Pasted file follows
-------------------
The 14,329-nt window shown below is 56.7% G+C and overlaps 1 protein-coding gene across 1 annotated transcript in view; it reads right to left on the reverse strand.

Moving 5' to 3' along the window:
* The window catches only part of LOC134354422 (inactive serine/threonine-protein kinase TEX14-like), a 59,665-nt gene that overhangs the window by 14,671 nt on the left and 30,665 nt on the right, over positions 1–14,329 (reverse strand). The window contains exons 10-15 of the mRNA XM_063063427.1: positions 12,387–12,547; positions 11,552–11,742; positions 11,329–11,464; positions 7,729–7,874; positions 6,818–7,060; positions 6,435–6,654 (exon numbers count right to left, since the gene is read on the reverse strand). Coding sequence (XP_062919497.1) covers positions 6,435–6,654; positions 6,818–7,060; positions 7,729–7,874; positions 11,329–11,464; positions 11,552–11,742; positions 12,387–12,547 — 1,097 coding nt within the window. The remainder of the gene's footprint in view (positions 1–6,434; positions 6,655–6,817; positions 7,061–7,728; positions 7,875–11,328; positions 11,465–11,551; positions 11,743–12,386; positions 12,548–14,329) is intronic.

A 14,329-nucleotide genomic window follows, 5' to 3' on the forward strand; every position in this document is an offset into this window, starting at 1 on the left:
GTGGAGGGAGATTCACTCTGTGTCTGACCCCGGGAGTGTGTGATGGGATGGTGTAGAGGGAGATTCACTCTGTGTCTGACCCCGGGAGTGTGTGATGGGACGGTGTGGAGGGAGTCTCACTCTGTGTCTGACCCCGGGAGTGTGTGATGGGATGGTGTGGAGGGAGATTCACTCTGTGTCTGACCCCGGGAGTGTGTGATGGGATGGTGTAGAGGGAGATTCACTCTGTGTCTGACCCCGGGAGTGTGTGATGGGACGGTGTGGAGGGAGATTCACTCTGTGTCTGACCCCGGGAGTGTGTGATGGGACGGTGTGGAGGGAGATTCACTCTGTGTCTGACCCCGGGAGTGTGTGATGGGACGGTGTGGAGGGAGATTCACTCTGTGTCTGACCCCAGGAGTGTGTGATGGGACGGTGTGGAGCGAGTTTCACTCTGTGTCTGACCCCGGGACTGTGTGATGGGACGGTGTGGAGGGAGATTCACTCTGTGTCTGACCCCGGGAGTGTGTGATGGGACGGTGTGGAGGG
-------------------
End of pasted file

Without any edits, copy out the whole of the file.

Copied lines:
The 14,329-nt window shown below is 56.7% G+C and overlaps 1 protein-coding gene across 1 annotated transcript in view; it reads right to left on the reverse strand.

Moving 5' to 3' along the window:
* The window catches only part of LOC134354422 (inactive serine/threonine-protein kinase TEX14-like), a 59,665-nt gene that overhangs the window by 14,671 nt on the left and 30,665 nt on the right, over positions 1–14,329 (reverse strand). The window contains exons 10-15 of the mRNA XM_063063427.1: positions 12,387–12,547; positions 11,552–11,742; positions 11,329–11,464; positions 7,729–7,874; positions 6,818–7,060; positions 6,435–6,654 (exon numbers count right to left, since the gene is read on the reverse strand). Coding sequence (XP_062919497.1) covers positions 6,435–6,654; positions 6,818–7,060; positions 7,729–7,874; positions 11,329–11,464; positions 11,552–11,742; positions 12,387–12,547 — 1,097 coding nt within the window. The remainder of the gene's footprint in view (positions 1–6,434; positions 6,655–6,817; positions 7,061–7,728; positions 7,875–11,328; positions 11,465–11,551; positions 11,743–12,386; positions 12,548–14,329) is intronic.

A 14,329-nucleotide genomic window follows, 5' to 3' on the forward strand; every position in this document is an offset into this window, starting at 1 on the left:
GTGGAGGGAGATTCACTCTGTGTCTGACCCCGGGAGTGTGTGATGGGATGGTGTAGAGGGAGATTCACTCTGTGTCTGACCCCGGGAGTGTGTGATGGGACGGTGTGGAGGGAGTCTCACTCTGTGTCTGACCCCGGGAGTGTGTGATGGGATGGTGTGGAGGGAGATTCACTCTGTGTCTGACCCCGGGAGTGTGTGATGGGATGGTGTAGAGGGAGATTCACTCTGTGTCTGACCCCGGGAGTGTGTGATGGGACGGTGTGGAGGGAGATTCACTCTGTGTCTGACCCCGGGAGTGTGTGATGGGACGGTGTGGAGGGAGATTCACTCTGTGTCTGACCCCGGGAGTGTGTGATGGGACGGTGTGGAGGGAGATTCACTCTGTGTCTGACCCCAGGAGTGTGTGATGGGACGGTGTGGAGCGAGTTTCACTCTGTGTCTGACCCCGGGACTGTGTGATGGGACGGTGTGGAGGGAGATTCACTCTGTGTCTGACCCCGGGAGTGTGTGATGGGACGGTGTGGAGGG